‘All systems require a risk assessment, but not all systems will require elaborate control measures. Neither CQC nor HSE make any requirements about who carries out the risk assessment other than that they should be competent to carry out the task. The HSE guidance describes what a risk assessment should include. A simple risk assessment may show that the risks are low and being properly managed. In many cases, the risk assessment will lead the practice to conclude that the risks are insignificant and are being properly managed to comply with the law. In these instances the assessment is complete and no further action is required,’ the CQC advises.
If a risk of legionella is identified by the practice, they will need to take steps to prevent or control the risk. HSE has provided detailed guidance, in particular on controlling risks in evaporative cooling systems and on the control of legionella bacteria in hot and cold water systems.
BMA guidance lists the following as key parts of legislation to bear in mind with regards to legionella
Health and Safety at Work (HSaW) Act 1974
Paragraph 16 of the Act states the following:
For the purpose of providing practical guidance with respect to the requirements of any provision of sections 2 to 7 or of health and safety regulations or of any of the existing statutory provisions, the Commission may, subject to the following sub-section and except as regards matters relating exclusively to agricultural operations–
(a) approve and issue such codes of practice (whether prepared by it or not) as in its opinion are suitable for that purpose;
(b) approve such codes of practice issued or proposed to be issued otherwise than by the Commission as in its opinion are suitable for that purpose.
It should also be noted that paragraph 17 of the HSaW Act 1974 refers to the possibility of codes of practice being used in criminal proceedings:
A failure on the part of any person to observe any provision of an approved code of practice shall not of itself render him liable to any civil or criminal proceedings; but where in any criminal proceedings a party is alleged to have committed an offence by reason of a contravention of any requirement or prohibition imposed by or under any such provision as is mentioned in section 16(1) being a provision for which there was an approved code of practice at the time of the alleged contravention, the following subsection shall have effect with respect to that code in relation to those proceedings.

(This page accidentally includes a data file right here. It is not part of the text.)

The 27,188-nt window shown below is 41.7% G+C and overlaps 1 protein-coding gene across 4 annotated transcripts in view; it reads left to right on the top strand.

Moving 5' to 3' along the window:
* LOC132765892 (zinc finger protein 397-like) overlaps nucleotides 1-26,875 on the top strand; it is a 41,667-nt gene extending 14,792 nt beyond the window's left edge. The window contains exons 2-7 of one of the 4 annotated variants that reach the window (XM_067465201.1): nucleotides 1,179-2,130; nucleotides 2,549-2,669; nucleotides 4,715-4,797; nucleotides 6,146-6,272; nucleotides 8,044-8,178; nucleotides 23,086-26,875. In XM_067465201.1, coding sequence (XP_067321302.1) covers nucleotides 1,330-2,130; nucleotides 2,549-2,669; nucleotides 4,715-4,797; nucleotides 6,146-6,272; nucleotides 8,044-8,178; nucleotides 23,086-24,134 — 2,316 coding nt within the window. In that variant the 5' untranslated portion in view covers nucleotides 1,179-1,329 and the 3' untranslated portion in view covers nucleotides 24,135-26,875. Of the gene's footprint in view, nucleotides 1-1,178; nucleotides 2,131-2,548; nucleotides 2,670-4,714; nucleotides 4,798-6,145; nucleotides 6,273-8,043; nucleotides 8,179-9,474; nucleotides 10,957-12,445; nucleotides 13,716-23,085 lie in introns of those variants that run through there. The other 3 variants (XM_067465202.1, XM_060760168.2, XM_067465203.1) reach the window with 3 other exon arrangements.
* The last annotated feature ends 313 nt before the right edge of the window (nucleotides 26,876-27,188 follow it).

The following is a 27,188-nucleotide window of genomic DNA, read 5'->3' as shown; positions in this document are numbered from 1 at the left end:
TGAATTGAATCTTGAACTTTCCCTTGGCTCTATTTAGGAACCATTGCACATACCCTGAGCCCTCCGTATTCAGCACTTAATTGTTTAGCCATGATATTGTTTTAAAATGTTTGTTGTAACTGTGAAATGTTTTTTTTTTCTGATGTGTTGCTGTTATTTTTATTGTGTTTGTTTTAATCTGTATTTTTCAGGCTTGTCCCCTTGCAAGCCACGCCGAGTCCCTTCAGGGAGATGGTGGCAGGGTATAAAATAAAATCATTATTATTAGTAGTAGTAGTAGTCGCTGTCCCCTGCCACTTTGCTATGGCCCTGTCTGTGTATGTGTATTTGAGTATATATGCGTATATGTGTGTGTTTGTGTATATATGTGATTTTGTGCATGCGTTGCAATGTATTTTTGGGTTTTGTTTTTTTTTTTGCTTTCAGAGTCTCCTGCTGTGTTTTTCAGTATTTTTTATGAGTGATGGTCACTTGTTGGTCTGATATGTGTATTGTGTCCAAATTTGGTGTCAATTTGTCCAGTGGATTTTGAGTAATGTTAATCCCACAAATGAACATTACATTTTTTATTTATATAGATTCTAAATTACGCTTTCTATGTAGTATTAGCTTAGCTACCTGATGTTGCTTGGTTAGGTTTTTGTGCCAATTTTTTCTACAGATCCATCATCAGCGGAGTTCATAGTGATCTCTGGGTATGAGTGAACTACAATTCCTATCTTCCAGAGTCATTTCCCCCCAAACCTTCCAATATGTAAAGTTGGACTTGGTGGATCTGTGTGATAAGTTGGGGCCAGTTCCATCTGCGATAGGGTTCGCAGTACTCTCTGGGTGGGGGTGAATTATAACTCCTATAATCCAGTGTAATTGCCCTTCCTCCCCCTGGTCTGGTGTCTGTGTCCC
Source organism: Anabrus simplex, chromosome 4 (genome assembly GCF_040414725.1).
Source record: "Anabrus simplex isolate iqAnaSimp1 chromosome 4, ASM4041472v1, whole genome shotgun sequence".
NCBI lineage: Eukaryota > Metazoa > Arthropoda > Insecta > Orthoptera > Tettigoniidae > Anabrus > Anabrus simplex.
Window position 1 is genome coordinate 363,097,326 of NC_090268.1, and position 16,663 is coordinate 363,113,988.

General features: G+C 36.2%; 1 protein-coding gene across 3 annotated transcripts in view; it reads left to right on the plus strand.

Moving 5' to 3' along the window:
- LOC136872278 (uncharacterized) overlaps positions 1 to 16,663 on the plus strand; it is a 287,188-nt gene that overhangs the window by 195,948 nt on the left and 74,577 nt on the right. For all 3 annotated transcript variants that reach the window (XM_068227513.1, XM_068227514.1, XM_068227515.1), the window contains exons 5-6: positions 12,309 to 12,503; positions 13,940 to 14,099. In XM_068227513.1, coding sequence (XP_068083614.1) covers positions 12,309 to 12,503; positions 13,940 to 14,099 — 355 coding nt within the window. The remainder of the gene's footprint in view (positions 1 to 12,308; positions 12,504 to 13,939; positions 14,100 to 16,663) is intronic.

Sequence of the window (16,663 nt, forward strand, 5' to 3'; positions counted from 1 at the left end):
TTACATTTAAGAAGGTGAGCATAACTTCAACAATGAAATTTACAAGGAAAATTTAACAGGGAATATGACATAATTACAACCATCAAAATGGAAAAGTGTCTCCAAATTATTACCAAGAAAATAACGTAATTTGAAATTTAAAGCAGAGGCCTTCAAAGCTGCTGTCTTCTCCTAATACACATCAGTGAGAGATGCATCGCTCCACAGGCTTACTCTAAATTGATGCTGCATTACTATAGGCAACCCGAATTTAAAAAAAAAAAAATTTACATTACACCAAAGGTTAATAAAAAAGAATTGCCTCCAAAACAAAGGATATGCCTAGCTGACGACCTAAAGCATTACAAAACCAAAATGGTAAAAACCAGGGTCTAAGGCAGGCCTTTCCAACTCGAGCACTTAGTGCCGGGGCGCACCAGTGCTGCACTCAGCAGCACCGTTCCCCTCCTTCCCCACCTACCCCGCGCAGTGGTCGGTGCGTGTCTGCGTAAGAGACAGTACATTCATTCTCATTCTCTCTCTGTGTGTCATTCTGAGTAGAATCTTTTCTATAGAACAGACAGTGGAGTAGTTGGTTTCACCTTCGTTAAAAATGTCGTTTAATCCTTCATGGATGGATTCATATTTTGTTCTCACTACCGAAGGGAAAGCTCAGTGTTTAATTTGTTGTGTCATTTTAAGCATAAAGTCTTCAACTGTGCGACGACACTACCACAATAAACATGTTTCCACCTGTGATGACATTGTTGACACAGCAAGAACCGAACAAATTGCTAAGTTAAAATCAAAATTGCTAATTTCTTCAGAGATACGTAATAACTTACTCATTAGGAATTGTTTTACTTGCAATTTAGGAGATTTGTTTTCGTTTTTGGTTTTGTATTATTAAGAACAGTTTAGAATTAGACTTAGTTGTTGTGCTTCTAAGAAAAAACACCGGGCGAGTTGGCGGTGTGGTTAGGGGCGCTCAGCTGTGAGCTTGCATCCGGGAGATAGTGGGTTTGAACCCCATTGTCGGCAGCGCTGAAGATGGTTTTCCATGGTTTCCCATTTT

Codes of practice, although only guidance, relate to the general duties of the employer, which are listed in paragraph 2 of the HSaW Act 1974. The key part of paragraph 2 is section (e):
the provision and maintenance of a working environment for his employees that is, so far as is reasonably practicable, safe, without risks to health, and adequate as regards facilities and arrangements for their welfare at work.
It would seems, therefore, that failure to ensure legionella control could mean criminal proceedings being brought against a practice if an outbreak of the disease was to occur and the practice had failed to follow the HSE’s code of practice.
Premises Costs Directions 2013
Schedule 1, Part 1, paragraph 5(a) of the Premises Costs Directions 2013 (page 25) states the following:
5. The contractor must comply with any applicable statutory requirements relating to –
(a) the carrying out of a risk assessment and preparation of a management plan with regards to any risk of Legionella
The Management of Health and Safety at Work Regulations (the Management Regulations) 1999
Since GPs are also in control of premises, their liability extends to patients as well as employees. Paragraph 3 of The Management Regulations 1999 states the following:
(1) Every employer shall make a suitable and sufficient assessment of—
(a) the risks to the health and safety of his employees to which they are exposed whilst they are at work; and
(b) the risks to the health and safety of persons not in his employment arising out of or in connection with the conduct by him of his undertaking
The Reporting of Injuries, Diseases and Dangerous Occurrences Regulations (RIDDOR) 1995
RIDDOR also makes it a statutory obligation for employers to report cases of (certain types of) disease. There is guidance on RIDDOR on the HSE website.